BARBARA BROWN KIMBROUGH EXHIBIT HALL
Aubree Karner has been a Broken Arrow resident her whole life. She attended Broken Arrow Public Schools and graduated from high school in 2004. From there, she attended the University of Arkansas where she received a Bachelor's of Fine Arts in Studio Art with an emphasis in Drawing. After working for Philbrook Museum of Art as a teaching assistant for several years during and after college, she decided to attend graduate school at the University of Tulsa where she obtained her Master's degree in Museum Science and Management. Upon graduating in 2012 she found work teaching high school art at North Intermediate High School and then Broken Arrow High School. While working full time, Aubree found she was no longer making art for herself, only examples and demonstrations for her students. She missed the creative outlet and found a way to renew her practice by quitting her full-time job and working part-time at Gilcrease Museum as an Education Assistant. Since then she has made art-making a central part of her life, creating and selling art whenever possible. She has exhibited her work in various shows around the country and locally, including at the Dennis R. Neill Equality Center and the Broken Arrow Historical Museum. Her work can be seen on several murals in Tulsa and surrounding areas and on Facebook and Instagram. She currently teaches part-time at Tulsa School of Arts and Sciences and lives in Broken Arrow with her husband and two dogs.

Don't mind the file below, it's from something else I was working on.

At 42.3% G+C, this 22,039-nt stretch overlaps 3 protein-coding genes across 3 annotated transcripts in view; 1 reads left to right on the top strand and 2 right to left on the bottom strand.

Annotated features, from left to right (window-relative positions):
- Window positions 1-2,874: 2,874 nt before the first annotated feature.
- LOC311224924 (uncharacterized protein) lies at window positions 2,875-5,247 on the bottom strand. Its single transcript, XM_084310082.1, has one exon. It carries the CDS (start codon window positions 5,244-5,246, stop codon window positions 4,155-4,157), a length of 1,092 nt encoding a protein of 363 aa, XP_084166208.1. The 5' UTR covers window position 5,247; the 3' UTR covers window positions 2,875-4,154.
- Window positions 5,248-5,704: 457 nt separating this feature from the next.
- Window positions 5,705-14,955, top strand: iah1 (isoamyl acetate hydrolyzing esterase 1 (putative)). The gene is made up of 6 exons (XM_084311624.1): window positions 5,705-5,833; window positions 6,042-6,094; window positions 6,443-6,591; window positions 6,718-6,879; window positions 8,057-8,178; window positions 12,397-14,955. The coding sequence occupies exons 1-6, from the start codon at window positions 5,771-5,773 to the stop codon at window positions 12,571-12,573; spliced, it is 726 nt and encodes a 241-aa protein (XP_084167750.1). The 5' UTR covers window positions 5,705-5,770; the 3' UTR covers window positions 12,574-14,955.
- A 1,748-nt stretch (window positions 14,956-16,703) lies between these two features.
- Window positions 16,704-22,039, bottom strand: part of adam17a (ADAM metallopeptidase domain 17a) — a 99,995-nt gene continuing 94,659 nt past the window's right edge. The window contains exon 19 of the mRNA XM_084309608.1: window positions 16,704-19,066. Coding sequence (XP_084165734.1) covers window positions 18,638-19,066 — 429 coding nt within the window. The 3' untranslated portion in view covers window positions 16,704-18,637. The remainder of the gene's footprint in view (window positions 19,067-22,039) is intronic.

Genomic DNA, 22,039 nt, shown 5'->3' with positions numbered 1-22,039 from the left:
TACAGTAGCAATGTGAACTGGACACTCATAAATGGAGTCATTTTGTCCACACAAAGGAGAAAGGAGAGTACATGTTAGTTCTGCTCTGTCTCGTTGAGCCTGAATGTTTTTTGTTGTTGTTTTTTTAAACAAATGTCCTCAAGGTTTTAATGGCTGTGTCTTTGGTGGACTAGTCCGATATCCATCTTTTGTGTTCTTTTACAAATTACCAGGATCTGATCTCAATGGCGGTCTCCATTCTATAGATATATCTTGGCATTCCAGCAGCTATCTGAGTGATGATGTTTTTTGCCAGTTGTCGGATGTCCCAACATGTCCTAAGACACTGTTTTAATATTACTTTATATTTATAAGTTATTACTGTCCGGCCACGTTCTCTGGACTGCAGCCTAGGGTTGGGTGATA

THE LEGACY OF
BARBARA BROWN KIMBROUGH
Anyone fortunate enough to have known Barbara knew that she was a fountain of energy, vision, and positivity. She was “all in” when it came to developing the plans for our history museum back in 2003, and she was always present in planning and vision development meetings for downtown revitalization. She served on the city-chamber seminal committee that was the grass roots of re-creating our downtown into Broken Arrow’s beautiful Rose District.
Barbara encouraged both city leaders and history volunteers and sought out ways to make a difference with her quiet, personal contacts, usually after meetings, always moving “behind the scenes”. Her passion stemmed from her love of history, the arts, and the city. That love was a family trait that began over a century ago.